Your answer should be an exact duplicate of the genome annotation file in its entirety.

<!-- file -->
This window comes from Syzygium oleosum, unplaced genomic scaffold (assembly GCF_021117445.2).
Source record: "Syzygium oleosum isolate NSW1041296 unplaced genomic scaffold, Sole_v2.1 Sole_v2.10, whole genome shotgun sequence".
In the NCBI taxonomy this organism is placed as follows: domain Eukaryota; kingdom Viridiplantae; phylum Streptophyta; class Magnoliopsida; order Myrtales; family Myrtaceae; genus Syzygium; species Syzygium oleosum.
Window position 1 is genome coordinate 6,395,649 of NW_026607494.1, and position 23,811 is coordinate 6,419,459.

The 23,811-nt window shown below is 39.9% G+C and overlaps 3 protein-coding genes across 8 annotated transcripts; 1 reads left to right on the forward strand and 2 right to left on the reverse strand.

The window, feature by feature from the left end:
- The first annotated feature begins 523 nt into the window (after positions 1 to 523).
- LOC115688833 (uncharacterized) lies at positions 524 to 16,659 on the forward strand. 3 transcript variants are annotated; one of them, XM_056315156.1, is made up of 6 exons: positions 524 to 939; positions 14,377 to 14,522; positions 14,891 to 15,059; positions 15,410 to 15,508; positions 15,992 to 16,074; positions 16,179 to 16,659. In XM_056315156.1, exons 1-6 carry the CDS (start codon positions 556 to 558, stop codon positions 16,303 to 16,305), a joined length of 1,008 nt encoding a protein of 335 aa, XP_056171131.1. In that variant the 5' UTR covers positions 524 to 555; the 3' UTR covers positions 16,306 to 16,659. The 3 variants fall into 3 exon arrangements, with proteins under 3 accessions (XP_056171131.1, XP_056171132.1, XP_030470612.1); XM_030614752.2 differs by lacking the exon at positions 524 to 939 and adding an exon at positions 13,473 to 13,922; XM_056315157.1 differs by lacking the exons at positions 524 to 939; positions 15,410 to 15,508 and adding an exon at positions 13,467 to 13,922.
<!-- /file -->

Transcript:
This window comes from Syzygium oleosum, unplaced genomic scaffold (assembly GCF_021117445.2).
Source record: "Syzygium oleosum isolate NSW1041296 unplaced genomic scaffold, Sole_v2.1 Sole_v2.10, whole genome shotgun sequence".
In the NCBI taxonomy this organism is placed as follows: domain Eukaryota; kingdom Viridiplantae; phylum Streptophyta; class Magnoliopsida; order Myrtales; family Myrtaceae; genus Syzygium; species Syzygium oleosum.
Window position 1 is genome coordinate 6,395,649 of NW_026607494.1, and position 23,811 is coordinate 6,419,459.

The 23,811-nt window shown below is 39.9% G+C and overlaps 3 protein-coding genes across 8 annotated transcripts; 1 reads left to right on the forward strand and 2 right to left on the reverse strand.

The window, feature by feature from the left end:
- The first annotated feature begins 523 nt into the window (after positions 1 to 523).
- LOC115688833 (uncharacterized) lies at positions 524 to 16,659 on the forward strand. 3 transcript variants are annotated; one of them, XM_056315156.1, is made up of 6 exons: positions 524 to 939; positions 14,377 to 14,522; positions 14,891 to 15,059; positions 15,410 to 15,508; positions 15,992 to 16,074; positions 16,179 to 16,659. In XM_056315156.1, exons 1-6 carry the CDS (start codon positions 556 to 558, stop codon positions 16,303 to 16,305), a joined length of 1,008 nt encoding a protein of 335 aa, XP_056171131.1. In that variant the 5' UTR covers positions 524 to 555; the 3' UTR covers positions 16,306 to 16,659. The 3 variants fall into 3 exon arrangements, with proteins under 3 accessions (XP_056171131.1, XP_056171132.1, XP_030470612.1); XM_030614752.2 differs by lacking the exon at positions 524 to 939 and adding an exon at positions 13,473 to 13,922; XM_056315157.1 differs by lacking the exons at positions 524 to 939; positions 15,410 to 15,508 and adding an exon at positions 13,467 to 13,922.